The International Agency for Research on Cancer received a fresh round of criticism Tuesday on Capitol Hill for its review of glyphosate, which IARC found to be a probable human carcinogen three years ago.
A group of Arkansas state legislators has approved a ban on dicamba use between April 16 and Oct. 31 of this year, meaning that soybean and cotton growers will not be able to use Monsanto's Xtendimax or BASF's Engenia for over-the-top applications.
As if the 2016 and 2017 growing seasons weren’t evidence enough of dicamba’s potential to stray from its intended target, representatives of Monsanto and BASF presented ag retailers last week with a laundry list of application mistakes to avoid in 2018.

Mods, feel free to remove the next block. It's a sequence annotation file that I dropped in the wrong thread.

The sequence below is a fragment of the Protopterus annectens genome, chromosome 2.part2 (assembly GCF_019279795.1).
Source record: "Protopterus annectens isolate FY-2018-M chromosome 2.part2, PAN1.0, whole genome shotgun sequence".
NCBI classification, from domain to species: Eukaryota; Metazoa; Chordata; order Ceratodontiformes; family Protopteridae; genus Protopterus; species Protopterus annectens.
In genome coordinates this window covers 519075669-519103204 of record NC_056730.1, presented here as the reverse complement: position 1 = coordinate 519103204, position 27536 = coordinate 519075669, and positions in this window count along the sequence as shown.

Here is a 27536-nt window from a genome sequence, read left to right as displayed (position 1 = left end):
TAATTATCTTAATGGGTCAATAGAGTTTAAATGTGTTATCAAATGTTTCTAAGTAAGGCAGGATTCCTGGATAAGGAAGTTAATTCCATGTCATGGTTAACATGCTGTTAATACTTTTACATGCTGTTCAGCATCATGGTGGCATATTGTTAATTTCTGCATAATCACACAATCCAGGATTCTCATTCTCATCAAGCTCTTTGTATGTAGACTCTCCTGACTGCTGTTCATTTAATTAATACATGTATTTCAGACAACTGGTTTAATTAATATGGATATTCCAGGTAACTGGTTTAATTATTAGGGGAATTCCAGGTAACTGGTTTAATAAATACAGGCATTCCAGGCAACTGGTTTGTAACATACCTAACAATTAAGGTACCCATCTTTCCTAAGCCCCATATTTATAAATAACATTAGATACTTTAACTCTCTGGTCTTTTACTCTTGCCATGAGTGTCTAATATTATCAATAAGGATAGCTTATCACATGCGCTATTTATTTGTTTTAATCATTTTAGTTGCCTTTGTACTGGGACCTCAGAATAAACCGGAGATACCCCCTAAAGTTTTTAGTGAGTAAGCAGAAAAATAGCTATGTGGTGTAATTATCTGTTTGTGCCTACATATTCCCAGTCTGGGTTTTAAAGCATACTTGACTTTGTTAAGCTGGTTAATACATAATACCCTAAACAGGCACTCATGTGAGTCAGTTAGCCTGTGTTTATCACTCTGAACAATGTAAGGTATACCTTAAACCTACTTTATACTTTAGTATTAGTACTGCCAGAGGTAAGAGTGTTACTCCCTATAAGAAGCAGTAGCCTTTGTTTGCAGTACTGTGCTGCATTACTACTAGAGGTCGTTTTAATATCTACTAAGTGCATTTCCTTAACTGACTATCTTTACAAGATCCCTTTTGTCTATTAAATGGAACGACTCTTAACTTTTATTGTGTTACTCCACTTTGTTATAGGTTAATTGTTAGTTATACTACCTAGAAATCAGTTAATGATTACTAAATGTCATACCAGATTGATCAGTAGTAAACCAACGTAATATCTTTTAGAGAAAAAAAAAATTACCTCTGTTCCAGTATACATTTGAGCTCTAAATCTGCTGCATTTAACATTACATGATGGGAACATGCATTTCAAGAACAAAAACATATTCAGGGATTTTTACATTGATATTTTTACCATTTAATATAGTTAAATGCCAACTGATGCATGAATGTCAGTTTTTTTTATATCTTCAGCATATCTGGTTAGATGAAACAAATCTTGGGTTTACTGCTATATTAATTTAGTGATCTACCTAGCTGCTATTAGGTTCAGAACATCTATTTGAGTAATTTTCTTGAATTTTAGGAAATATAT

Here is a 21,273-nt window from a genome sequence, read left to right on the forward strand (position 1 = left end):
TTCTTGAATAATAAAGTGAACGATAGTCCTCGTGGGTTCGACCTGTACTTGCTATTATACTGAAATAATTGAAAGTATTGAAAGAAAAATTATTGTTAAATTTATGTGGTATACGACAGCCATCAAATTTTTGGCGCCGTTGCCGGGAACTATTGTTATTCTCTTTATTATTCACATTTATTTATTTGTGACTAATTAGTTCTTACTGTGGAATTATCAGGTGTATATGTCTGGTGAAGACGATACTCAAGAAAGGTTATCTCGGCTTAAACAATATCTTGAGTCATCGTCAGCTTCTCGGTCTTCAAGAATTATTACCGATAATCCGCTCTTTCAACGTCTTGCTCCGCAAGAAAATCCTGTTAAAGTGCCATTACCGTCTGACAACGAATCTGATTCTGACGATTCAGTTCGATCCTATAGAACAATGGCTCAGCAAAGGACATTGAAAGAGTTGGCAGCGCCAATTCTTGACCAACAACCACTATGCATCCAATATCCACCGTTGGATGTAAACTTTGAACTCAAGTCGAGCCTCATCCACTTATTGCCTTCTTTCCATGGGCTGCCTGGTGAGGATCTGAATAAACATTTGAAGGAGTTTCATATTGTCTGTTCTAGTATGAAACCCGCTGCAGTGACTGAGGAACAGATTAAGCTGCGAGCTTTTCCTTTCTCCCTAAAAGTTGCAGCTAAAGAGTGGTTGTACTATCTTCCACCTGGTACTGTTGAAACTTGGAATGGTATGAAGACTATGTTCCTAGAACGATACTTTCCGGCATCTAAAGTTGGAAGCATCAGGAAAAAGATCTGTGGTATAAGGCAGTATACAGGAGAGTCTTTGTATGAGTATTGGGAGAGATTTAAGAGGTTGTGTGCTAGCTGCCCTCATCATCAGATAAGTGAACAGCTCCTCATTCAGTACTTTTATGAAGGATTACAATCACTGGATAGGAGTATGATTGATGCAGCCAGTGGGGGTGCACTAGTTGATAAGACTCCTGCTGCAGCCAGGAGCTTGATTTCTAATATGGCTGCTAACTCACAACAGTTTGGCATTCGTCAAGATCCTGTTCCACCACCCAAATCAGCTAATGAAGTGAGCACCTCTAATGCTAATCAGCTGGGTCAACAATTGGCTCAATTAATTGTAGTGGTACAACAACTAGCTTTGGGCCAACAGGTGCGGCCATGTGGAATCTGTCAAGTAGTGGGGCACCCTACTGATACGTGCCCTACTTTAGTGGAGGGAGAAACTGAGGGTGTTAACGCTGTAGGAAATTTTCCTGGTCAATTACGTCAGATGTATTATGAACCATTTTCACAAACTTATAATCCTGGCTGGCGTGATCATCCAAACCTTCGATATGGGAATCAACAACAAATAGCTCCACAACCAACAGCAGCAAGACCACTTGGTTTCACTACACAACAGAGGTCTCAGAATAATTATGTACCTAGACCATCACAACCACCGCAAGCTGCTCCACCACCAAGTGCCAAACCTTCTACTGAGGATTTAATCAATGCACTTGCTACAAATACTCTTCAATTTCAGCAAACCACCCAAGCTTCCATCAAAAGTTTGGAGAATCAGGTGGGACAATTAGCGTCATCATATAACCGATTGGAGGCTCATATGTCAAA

Warning of widespread impacts throughout the food supply chain, wheat growers are spearheading a lawsuit against California for listing glyphosate as a carcinogen under the state’s Proposition 65 law, which requires labeling of ingredients “known to the state to cause cancer.”
Opponents of industry mergers and modern farming techniques thought they had the perfect partners in the Obama Administration to more strictly enforce anti-trust laws and stop industry consolidation in agriculture. That didn’t happen.